FROM David Faber
Meat and Milk from Cloned Animals in America's Food Supply? Early this year, the Food and Drug Administration announced that meat and dairy products from cloned animals were safe to eat . The Department of Agriculture immediately called for a " voluntary moratorium ," asking farmers to keep cloned animals off the market indefinitely, to buy time to build acceptance among US and foreign consumers. Americans are already eating meat, not from cloned animals themselves but from their progeny. This discussion was recorded in January, but our guests tell us nothing has changed. If nobody can tell the difference, what's the problem? Is it cruel to animals? Should it be labeled?
Meat and Milk from Cloned Animals in America's Food Supply? The Food and Drug Administration announced this week that meat and dairy products from cloned animals are safe to eat , but the Department of Agriculture is calling for a " voluntary moratorium " for time to build public acceptance among US and foreign consumers. Meantime, it's possible that Americans are already eating meat, not from cloned animals themselves but from their progeny. If nobody can tell the difference, what's the problem? Critics say it's expensive, inefficient and cruel to animals. Should such food be labeled? We hear from critics and advocates, and from a high-profile chef who conducted a double-blind test comparing porterhouse steaks from the progeny of a cloned bull and a conventional one.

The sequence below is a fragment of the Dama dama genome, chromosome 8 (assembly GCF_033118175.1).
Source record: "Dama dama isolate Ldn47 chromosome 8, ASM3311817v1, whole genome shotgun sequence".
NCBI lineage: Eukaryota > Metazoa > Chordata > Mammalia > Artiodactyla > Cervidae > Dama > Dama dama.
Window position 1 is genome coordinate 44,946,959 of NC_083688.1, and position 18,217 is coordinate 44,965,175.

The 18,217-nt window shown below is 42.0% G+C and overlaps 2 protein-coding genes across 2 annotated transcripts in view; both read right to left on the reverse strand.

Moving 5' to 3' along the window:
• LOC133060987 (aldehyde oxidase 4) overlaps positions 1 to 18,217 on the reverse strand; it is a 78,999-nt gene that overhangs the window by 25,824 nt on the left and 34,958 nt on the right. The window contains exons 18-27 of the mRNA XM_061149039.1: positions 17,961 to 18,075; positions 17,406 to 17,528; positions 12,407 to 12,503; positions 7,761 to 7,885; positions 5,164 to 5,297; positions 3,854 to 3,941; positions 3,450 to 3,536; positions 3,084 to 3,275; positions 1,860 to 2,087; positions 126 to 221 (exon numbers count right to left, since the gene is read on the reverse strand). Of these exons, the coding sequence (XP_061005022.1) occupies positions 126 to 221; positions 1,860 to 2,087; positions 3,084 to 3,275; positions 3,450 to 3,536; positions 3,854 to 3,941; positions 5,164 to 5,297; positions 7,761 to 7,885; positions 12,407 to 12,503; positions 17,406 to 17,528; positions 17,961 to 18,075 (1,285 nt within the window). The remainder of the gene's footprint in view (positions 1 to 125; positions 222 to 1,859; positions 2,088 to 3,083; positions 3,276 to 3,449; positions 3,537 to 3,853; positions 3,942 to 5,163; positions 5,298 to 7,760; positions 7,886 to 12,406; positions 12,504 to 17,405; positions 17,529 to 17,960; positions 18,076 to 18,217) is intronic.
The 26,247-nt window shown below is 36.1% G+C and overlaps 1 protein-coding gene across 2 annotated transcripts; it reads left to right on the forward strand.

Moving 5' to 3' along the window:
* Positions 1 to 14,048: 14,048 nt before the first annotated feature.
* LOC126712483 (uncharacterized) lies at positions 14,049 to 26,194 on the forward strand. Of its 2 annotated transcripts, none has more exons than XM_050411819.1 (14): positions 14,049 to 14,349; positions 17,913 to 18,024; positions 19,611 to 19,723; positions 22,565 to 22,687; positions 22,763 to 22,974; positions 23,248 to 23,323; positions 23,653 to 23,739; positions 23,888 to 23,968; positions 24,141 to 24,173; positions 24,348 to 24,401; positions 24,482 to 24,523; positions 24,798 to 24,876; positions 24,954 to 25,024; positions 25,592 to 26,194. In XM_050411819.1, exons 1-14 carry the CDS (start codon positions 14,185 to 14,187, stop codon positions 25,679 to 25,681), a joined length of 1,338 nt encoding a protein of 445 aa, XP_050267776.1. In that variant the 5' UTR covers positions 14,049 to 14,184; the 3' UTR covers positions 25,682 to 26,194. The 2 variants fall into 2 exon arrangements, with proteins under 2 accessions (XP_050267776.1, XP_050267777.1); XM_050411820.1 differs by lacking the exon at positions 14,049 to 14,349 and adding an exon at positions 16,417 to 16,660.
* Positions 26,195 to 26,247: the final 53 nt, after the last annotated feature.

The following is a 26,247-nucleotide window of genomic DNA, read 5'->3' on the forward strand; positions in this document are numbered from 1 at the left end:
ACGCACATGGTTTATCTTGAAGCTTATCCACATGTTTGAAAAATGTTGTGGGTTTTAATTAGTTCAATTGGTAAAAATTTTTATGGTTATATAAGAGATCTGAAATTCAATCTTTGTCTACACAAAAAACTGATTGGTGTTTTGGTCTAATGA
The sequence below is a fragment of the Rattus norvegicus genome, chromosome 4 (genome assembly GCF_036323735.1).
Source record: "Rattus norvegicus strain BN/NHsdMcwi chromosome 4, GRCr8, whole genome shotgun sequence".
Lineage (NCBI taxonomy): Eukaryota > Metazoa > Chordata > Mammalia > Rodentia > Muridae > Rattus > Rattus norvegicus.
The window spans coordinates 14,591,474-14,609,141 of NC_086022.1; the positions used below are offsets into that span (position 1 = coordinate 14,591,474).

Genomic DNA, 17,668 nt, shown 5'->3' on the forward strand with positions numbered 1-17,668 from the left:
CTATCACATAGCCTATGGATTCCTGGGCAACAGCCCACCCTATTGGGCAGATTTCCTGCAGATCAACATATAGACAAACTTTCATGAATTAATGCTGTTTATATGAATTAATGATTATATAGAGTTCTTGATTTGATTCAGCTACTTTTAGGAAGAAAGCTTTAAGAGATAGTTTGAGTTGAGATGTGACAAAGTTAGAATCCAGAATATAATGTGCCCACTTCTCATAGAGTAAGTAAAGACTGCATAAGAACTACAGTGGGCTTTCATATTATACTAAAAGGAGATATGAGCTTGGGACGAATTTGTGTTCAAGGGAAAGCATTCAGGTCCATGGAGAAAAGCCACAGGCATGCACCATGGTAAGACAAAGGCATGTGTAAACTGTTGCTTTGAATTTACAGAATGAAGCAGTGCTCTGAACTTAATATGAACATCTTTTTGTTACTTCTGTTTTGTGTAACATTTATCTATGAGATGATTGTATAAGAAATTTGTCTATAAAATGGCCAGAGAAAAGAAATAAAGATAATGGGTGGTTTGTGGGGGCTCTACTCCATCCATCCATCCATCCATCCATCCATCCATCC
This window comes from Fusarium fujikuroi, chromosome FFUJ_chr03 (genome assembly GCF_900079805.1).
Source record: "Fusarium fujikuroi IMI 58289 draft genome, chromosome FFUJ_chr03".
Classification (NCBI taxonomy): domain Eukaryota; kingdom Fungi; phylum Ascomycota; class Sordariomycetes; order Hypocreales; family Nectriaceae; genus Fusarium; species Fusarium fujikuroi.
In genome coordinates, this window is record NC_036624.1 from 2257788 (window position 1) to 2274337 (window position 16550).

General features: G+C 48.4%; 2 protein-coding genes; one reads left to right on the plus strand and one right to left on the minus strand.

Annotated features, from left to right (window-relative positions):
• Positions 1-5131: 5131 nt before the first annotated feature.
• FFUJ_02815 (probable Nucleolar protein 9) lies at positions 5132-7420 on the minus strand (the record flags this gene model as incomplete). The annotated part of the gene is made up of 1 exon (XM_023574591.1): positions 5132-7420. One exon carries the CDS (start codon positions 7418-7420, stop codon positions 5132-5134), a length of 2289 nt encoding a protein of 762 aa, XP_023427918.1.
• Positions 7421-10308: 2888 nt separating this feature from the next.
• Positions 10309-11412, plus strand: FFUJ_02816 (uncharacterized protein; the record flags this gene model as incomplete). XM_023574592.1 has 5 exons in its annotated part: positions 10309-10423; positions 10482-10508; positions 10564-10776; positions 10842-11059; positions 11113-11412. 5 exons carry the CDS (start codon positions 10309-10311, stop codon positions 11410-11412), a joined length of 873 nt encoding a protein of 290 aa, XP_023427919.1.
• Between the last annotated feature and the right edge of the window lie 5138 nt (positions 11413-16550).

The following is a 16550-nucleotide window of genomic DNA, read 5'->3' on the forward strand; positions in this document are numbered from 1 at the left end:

Trump's new look at civil rights and global warming President Trump is reportedly ready to pull the US out of the Paris Agreement on Climate Change. We look at the possible consequences. On the second half of the program, we hear about cuts in Obama-Era civil rights programs called for by the Trump Administration's first budget plan.
White House budget proposal slashes and burns President Trump's first budget request is considered dead on arrival in Congress — a familiar development in Capitol Hill. We hear what it reveals about the priorities of the new administration. What's likely to die… and what might survive?
Ex-FBI Director Comey tells his side of the story Today, former FBI Director James Comey came close to calling the President who fired him a liar. The White House denied the claim and called it insulting, but Republican Senators did not challenge Comey’s truthfulness. Many questions remain: did the President try to obstruct a federal investigation? Later, we’ll go behind the “velvet rope” for a look at 5-Star health care for the richest Americans.